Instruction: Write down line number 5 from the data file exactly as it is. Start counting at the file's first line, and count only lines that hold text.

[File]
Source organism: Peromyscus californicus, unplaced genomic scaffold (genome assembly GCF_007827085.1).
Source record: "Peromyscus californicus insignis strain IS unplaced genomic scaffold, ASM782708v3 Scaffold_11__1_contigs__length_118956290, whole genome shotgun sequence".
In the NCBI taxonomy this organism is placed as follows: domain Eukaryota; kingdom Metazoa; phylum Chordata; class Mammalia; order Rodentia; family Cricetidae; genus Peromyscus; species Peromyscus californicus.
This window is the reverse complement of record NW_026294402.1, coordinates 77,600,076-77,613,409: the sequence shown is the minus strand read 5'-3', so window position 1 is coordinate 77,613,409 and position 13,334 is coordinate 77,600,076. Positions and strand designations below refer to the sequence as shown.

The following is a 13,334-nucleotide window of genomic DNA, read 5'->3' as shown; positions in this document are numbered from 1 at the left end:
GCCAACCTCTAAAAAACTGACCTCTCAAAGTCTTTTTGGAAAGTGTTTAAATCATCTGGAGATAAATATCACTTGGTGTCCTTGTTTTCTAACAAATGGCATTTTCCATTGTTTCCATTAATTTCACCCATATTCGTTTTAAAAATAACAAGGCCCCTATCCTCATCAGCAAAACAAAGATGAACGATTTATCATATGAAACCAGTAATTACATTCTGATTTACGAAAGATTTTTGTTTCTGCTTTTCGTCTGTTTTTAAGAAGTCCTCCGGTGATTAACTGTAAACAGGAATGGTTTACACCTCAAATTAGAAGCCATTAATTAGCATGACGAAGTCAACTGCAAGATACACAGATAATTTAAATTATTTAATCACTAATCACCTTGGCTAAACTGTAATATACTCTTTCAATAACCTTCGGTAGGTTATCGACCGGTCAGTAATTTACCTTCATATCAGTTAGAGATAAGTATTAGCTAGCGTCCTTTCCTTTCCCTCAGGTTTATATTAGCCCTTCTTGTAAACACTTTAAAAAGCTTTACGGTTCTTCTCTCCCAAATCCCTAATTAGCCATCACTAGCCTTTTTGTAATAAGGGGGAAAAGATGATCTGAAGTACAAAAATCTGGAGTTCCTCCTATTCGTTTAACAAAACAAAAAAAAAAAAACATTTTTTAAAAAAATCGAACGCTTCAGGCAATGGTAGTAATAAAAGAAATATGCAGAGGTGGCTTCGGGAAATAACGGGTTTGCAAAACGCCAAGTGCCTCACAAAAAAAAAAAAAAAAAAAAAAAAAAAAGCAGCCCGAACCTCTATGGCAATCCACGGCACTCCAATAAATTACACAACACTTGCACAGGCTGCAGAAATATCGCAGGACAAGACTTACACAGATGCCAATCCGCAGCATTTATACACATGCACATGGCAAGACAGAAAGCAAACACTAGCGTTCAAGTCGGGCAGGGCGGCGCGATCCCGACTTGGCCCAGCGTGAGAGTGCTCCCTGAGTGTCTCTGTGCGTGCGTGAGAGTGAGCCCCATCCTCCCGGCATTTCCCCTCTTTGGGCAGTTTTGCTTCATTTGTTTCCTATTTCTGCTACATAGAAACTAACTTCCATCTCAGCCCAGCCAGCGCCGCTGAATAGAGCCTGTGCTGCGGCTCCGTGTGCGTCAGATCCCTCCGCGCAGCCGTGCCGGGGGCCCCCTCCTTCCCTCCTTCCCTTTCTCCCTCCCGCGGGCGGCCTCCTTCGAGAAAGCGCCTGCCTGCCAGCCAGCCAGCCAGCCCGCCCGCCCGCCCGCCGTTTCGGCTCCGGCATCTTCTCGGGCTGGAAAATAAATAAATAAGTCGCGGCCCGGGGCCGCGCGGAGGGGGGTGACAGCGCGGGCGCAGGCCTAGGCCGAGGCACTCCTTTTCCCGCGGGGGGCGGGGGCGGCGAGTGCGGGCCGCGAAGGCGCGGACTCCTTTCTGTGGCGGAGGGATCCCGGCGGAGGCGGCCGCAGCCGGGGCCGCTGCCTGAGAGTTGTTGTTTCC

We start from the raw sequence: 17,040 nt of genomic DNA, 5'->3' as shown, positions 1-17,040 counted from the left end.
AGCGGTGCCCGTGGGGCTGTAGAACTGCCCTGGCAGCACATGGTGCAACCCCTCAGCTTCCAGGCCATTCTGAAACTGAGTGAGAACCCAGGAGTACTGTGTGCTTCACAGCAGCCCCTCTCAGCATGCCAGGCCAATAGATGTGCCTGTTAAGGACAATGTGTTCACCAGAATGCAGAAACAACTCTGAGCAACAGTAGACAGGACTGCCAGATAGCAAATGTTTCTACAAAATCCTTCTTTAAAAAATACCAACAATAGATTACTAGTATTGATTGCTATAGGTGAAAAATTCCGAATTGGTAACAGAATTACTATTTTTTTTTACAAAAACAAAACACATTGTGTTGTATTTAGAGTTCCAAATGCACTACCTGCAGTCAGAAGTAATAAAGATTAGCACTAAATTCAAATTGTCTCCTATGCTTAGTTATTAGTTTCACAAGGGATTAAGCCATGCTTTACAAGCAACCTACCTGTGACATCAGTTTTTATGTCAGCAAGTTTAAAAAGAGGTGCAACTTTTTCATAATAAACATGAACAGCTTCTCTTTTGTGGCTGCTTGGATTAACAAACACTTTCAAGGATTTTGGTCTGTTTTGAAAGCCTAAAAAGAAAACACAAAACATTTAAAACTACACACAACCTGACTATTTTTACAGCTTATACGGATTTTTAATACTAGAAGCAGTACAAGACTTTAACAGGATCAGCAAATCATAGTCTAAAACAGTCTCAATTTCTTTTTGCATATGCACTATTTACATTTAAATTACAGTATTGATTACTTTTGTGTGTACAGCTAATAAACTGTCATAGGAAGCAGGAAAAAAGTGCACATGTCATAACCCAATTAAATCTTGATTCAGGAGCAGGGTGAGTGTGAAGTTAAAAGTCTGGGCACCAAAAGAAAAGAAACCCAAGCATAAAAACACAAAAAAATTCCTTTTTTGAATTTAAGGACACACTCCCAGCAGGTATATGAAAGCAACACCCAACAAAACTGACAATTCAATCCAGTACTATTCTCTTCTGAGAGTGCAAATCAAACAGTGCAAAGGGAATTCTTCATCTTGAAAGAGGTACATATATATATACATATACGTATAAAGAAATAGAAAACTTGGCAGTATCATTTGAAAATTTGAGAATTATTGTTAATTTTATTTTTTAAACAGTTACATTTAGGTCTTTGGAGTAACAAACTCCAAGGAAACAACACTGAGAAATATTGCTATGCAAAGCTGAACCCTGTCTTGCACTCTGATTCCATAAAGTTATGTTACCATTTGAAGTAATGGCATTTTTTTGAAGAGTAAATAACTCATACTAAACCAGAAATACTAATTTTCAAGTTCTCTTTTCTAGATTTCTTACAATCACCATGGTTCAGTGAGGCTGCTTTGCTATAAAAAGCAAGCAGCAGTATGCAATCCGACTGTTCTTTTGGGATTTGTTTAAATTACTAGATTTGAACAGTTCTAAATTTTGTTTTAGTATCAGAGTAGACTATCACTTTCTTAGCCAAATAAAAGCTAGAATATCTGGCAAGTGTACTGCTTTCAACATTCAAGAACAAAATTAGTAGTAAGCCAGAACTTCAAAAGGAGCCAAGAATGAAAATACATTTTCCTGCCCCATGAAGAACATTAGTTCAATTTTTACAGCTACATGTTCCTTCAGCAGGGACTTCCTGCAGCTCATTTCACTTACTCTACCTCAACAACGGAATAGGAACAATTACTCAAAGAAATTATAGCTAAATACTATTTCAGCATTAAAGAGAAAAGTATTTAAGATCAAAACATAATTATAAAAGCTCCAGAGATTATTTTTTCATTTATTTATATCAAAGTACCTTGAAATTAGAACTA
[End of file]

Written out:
The following is a 13,334-nucleotide window of genomic DNA, read 5'->3' as shown; positions in this document are numbered from 1 at the left end: